A Quick Guide on motor full load current calculation
One of the crucial devices used in various industries today is the Electric motor. It is used to convert electrical energy into a mechanical form of energy. These motors work on the principles of electromagnetism.
There are various factors affecting the functioning and durability of electric motors, out of which full load current is one of the most significant parameters. The motor full load current calculation must be considered for determining the suitable electric motor for a specific application.
Each electric motor is intended to operate in a definite range of conditions. Also, every motor has maximum operating conditions, which the power supply should match and not exceed.
If you want to know more about motor full load current calculation, let us explore further!
What is the Full Load Current in an Electric Motor?
Before jumping onto the calculation aspect, let us first quickly recall what is a full load current in the context of an electric motor.
The Full Load Current (FLC) of a motor is the maximum operation rating or the amount of current it can draw under specific conditions. It is also referred to as Full Load Amperage (FLA) or Full Load Amps.
If the motor supplies the rated current equivalent to the maximum current at the rated voltage, the load connected is known as a full load. Since different motors have different power ratings, the full load for all motors is not fixed.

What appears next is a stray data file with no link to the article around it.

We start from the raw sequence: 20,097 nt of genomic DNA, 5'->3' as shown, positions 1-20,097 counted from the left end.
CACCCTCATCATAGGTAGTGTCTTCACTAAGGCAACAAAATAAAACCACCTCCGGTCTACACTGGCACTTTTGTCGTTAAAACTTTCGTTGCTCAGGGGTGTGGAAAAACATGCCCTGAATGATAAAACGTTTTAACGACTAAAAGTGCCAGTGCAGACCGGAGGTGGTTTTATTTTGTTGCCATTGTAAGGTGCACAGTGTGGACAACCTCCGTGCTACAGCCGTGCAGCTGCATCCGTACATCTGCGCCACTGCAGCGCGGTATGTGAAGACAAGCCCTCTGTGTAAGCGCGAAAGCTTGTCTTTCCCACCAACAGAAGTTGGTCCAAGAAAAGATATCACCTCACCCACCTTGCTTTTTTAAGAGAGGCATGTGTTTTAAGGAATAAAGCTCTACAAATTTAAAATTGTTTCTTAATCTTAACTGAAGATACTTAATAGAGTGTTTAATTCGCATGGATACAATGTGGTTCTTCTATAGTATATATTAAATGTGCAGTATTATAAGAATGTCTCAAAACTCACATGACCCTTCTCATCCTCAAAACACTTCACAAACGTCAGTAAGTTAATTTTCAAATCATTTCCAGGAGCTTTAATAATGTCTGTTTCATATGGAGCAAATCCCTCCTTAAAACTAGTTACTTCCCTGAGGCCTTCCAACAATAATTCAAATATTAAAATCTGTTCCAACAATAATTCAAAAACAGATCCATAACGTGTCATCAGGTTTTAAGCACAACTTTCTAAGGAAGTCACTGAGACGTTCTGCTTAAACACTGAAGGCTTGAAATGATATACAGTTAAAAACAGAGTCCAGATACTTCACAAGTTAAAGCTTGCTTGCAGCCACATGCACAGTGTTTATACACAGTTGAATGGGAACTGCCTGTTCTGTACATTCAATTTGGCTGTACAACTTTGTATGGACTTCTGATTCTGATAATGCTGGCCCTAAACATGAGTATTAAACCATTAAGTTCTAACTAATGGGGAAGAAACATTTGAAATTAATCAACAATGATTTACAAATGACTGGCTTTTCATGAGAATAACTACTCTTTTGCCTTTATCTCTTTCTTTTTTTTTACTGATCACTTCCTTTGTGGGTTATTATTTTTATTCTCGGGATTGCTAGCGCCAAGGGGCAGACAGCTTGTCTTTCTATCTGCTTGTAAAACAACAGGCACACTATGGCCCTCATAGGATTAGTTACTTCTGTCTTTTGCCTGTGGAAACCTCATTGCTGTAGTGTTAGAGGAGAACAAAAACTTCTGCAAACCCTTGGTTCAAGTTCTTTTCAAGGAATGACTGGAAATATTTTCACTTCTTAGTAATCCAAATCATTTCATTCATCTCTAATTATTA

Hence, it is significant to do a motor full load current calculation to determine its suitability per requirement. Notably, the motor full load current is an important factor for selecting apt fuses, cables, overload relays, circuit breakers, and other equipment required to prevent the motor from damage.
It is not considered favourable to operate a motor above the full or rated load. It can affect the durability and damage the motor. To ascertain a full load of a single-phase or three-phase AC motor, you need to do the motor full load current calculation.
Some Important Concepts For Motor Full Load Current Calculation
The motor full load calculation for an AC motor is not very complicated. For this, you first need to understand the concept of input power and shaft power of the motor.
When an electric motor is connected to a single-phase or three-phase voltage source, the power it draws is its input power. Then, the motor boosts its speed, generates torque, and yields shaft power.
The shaft power is essentially the output of mechanical power by the motor. Usually, the shaft power is measured in KW (kilowatts) in Europe, whereas it is measured in terms of HP (horsepower) in the US.
The relationship between Input power (electrical) and shaft power (mechanical) is presented as:
Output Shaft Power of a Motor (KW) = Input Electrical Power (KW) x Motor Efficiency (%)
Hence, shaft power for single and three-phase can be calculated as —
|Single-phase Motor Shaft Power (KW) = (V * A * PF * ɳ) / 1000||Three-phase Motor Shaft Power (KW)= (V * A * PF * ɳ * √3) / 1000|
- – V = Voltage (or line voltage)
- – A = Full Load Current (line current or rating)
- – PF = Power Factor Rating (technically denoted as CosØ)